Which brings me to my favorite argument for why we need to spend more time staring into space rather than into a screen: how else can we encourage the cutting-edge ideas, innovations, and solutions that only seem to pop into one’s mind when it’s disengaged from a specific task and allowed to wander? (Christian Willams, Utne Reader)

This seems to be what Eckhart Tolle meant when he wrote:

Not to be able to stop thinking is a dreadful affliction, but we don’t realize this because almost everyone is suffering from it, so it is considered normal. This incessant mental noise prevents you from finding that realm of inner stillness that is inseparable from Being. (from The Power of Now: A Guide to Spiritual Enlightenment)


A good friend recommended the books of Eckhart Tolle to me some time ago but, ironically, every time I sat down to read him I couldn’t quiet my mind enough to absorb the message he was trying to give me. That tells me that I’m in dire need of help in this area. I’m going to make another attempt now that this issue has been brought back into the forefront of my busy busy busy mind. I wonder if you all struggle with this as much as I do.

Bryce Canyon cliff

(Thanks to my talented photographer friend R.J. Thomas for permission to use her lovely flower photos in this article. Click the photos to go to her Flickr photostream.)


  1. Beautiful message Kim our minds are never still and to stop and just breathe is a luxury these days and sad to think we don’t have time to be still and do nothing. Sounds good to me thanks.


  2. Thanks so much for the blog recommendation, Kim! I will have a look at it later today when I have a spare moment. I’m with you on the technology thing. It can be like a black hole, sucking me in and consuming my time. I would disagree with the author of that article though when he lumps the Kindle in with other devices. To me a Kindle isn’t any different than a book.


  3. We have had lengthy conversation about this very subject before. In many ways it is easy for me to veer away from technology and social media. Mostly, that desire to keep from those addictions is because I grew up without much TV and we didn’t play music much either. We were farm people – up at the crack of dawn and to bed early because we were tired from the day’s work. I was always introverted, so all of my life being social was never comfortable for me. I like the quiet life I have fashioned for myself now.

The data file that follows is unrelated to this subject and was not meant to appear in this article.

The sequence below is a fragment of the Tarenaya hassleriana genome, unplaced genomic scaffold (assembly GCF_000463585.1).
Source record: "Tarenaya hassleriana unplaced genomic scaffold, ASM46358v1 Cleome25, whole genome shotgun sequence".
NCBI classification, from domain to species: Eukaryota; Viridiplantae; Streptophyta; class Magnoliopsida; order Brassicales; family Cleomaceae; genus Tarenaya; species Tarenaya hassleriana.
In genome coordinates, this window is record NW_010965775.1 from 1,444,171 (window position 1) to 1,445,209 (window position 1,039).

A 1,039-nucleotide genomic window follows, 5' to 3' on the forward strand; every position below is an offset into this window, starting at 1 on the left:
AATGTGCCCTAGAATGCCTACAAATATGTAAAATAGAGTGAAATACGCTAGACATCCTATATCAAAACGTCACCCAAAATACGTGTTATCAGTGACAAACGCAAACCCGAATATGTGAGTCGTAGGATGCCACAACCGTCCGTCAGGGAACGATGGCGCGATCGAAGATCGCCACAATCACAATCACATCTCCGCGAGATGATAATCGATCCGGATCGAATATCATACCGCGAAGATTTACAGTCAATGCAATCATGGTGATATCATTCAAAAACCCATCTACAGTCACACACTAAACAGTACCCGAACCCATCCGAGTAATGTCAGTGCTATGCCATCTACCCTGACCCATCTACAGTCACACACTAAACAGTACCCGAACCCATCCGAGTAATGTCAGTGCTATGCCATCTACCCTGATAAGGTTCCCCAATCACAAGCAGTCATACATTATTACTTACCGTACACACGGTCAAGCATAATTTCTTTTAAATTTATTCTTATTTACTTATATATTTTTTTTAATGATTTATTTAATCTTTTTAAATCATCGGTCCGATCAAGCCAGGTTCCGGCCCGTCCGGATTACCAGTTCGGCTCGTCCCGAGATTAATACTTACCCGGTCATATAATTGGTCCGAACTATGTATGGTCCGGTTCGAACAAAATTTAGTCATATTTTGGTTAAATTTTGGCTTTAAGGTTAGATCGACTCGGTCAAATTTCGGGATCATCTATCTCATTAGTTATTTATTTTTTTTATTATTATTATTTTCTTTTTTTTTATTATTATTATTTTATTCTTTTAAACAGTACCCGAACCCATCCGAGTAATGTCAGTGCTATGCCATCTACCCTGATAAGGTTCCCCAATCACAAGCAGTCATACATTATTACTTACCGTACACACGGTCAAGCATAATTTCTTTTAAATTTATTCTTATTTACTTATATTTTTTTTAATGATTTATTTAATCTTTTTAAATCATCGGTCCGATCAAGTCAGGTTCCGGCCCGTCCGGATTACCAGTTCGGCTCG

Eckhart Tolle’s books do require quiet time and some thoughtfulness. Some paragraphs I read again and again to make sure it really sunk in my brain. I often mulled over certain thoughts for days before reading on. It’s not difficult reading, but you are correct, you do need to be in an almost meditative state to really absorb the content.


  4. Thanks so much for mentioning QuietKeepers in your post, Kim. I love what you have written and you captured well what I am trying to say. Also, I very much relate to what you said about your struggles with distractions in the form of technology. Lately, I’ve become aware that I am now checking my phone during times I used to reach for a book! (I need to check out the article you cited from the Utne Reader.) I’m so glad to have connected with you and your blog. As I’ve said before, perhaps we can keep the quiet together and learn to enjoy it more.


    • Judy, these smartphones are so addictive, aren’t they? Tonight I caught myself picking my phone up one time too many and decided just to turn the darn thing off and leave it in the other room. One small triumph. Now I just need to get off the computer and pick up my book…sigh.